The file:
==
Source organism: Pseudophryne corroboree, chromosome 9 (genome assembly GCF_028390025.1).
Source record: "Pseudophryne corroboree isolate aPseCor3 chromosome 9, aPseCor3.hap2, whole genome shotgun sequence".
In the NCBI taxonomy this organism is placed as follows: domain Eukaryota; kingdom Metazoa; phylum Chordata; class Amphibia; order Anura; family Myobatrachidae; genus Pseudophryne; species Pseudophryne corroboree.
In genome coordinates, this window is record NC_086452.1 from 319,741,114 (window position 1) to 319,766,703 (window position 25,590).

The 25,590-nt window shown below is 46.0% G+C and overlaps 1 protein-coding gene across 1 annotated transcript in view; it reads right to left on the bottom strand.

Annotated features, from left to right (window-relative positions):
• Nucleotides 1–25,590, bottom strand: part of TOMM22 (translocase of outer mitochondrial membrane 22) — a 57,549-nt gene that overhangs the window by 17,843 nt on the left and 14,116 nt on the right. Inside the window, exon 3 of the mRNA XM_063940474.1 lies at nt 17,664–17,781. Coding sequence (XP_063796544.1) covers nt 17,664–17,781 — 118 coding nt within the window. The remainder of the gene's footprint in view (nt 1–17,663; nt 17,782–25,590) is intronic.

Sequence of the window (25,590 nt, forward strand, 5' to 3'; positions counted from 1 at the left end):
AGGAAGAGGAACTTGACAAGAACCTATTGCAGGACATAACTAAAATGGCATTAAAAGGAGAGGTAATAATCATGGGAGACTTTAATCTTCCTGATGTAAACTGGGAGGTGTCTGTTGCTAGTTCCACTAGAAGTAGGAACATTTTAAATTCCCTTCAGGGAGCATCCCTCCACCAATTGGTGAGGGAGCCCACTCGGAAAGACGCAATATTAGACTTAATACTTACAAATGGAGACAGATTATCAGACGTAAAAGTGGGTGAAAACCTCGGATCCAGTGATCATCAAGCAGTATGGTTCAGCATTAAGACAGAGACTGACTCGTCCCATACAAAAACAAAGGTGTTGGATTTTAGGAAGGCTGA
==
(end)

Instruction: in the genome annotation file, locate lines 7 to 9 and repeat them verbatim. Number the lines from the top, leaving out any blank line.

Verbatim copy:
• Nucleotides 1–25,590, bottom strand: part of TOMM22 (translocase of outer mitochondrial membrane 22) — a 57,549-nt gene that overhangs the window by 17,843 nt on the left and 14,116 nt on the right. Inside the window, exon 3 of the mRNA XM_063940474.1 lies at nt 17,664–17,781. Coding sequence (XP_063796544.1) covers nt 17,664–17,781 — 118 coding nt within the window. The remainder of the gene's footprint in view (nt 1–17,663; nt 17,782–25,590) is intronic.

Sequence of the window (25,590 nt, forward strand, 5' to 3'; positions counted from 1 at the left end):
AGGAAGAGGAACTTGACAAGAACCTATTGCAGGACATAACTAAAATGGCATTAAAAGGAGAGGTAATAATCATGGGAGACTTTAATCTTCCTGATGTAAACTGGGAGGTGTCTGTTGCTAGTTCCACTAGAAGTAGGAACATTTTAAATTCCCTTCAGGGAGCATCCCTCCACCAATTGGTGAGGGAGCCCACTCGGAAAGACGCAATATTAGACTTAATACTTACAAATGGAGACAGATTATCAGACGTAAAAGTGGGTGAAAACCTCGGATCCAGTGATCATCAAGCAGTATGGTTCAGCATTAAGACAGAGACTGACTCGTCCCATACAAAAACAAAGGTGTTGGATTTTAGGAAGGCTGA